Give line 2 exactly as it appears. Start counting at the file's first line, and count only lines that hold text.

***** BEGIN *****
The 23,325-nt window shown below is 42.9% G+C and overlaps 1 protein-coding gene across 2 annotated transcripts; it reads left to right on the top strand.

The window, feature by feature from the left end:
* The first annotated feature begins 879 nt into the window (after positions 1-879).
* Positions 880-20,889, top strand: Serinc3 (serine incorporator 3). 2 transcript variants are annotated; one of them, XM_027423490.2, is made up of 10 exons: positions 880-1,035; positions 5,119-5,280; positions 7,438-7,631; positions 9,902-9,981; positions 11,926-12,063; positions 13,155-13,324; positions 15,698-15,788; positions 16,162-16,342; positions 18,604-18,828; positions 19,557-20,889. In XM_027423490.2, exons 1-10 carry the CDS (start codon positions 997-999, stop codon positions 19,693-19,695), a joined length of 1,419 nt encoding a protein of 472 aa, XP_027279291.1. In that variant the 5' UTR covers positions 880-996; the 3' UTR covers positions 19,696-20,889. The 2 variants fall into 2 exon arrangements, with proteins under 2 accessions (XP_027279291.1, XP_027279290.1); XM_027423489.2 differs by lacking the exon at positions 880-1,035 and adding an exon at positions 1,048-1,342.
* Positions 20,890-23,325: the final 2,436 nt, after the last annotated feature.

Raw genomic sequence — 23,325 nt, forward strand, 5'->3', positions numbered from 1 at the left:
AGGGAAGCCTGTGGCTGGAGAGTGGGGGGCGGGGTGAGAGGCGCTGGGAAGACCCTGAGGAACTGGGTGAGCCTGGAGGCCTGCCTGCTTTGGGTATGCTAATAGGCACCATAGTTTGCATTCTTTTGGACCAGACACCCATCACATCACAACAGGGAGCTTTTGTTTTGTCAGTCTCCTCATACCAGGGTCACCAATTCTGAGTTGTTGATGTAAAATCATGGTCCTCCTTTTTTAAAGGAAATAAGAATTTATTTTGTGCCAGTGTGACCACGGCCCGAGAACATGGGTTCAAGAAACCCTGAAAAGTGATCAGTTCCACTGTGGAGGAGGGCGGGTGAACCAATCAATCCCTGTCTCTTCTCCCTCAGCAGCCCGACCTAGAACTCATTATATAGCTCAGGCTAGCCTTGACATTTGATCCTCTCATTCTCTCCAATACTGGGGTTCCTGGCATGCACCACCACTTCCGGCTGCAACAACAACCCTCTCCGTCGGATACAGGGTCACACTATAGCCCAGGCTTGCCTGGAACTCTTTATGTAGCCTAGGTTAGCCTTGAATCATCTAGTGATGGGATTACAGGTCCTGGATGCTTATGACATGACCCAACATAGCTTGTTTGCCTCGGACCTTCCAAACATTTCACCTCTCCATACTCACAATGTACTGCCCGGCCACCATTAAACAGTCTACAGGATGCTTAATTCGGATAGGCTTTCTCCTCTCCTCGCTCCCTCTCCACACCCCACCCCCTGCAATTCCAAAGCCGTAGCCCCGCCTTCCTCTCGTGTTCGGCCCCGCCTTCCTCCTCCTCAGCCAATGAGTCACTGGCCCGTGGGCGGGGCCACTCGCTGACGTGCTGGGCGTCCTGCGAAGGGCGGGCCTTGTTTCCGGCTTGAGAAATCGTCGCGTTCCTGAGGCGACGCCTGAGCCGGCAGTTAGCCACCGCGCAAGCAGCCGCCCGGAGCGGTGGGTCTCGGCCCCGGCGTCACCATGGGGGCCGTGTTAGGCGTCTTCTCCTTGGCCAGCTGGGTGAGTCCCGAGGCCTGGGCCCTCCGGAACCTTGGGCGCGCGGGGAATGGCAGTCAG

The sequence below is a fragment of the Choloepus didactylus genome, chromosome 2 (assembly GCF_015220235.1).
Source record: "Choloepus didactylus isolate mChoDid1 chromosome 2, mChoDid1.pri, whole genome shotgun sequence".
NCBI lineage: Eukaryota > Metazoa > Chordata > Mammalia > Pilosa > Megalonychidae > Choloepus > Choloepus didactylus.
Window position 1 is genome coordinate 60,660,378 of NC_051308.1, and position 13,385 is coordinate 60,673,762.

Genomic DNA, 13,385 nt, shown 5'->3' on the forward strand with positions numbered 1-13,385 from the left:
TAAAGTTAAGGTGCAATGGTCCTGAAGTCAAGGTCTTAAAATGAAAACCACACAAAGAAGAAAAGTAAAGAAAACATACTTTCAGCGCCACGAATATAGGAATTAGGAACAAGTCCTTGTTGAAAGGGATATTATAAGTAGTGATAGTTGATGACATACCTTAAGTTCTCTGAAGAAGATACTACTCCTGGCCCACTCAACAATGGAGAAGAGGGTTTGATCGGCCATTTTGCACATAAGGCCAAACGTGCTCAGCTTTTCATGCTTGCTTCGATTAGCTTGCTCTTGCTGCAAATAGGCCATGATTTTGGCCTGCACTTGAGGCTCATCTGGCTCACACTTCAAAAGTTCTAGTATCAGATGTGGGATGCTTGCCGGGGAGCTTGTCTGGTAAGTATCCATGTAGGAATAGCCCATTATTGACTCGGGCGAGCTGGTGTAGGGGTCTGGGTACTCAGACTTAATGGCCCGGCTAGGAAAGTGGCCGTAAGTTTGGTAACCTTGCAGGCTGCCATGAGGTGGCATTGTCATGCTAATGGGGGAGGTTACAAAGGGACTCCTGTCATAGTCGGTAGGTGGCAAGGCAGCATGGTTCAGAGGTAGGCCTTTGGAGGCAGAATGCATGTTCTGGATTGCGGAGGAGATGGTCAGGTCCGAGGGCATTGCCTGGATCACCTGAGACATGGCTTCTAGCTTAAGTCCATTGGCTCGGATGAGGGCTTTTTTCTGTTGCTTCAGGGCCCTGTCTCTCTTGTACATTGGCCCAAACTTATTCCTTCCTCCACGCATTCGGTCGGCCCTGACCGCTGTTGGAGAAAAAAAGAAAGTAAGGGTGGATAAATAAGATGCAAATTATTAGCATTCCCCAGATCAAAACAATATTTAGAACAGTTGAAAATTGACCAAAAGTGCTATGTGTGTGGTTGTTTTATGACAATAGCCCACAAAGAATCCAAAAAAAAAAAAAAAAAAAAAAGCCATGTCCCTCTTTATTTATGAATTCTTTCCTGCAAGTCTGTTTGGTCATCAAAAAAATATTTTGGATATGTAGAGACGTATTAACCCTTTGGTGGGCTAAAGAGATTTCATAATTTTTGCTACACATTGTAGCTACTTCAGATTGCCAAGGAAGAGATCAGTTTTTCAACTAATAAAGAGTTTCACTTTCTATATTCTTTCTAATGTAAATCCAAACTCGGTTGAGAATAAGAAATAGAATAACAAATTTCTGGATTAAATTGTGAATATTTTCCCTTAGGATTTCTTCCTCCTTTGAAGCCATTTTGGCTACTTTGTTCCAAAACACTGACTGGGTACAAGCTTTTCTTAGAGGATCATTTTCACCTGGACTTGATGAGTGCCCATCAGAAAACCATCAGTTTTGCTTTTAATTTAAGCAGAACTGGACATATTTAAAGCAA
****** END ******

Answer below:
The window, feature by feature from the left end: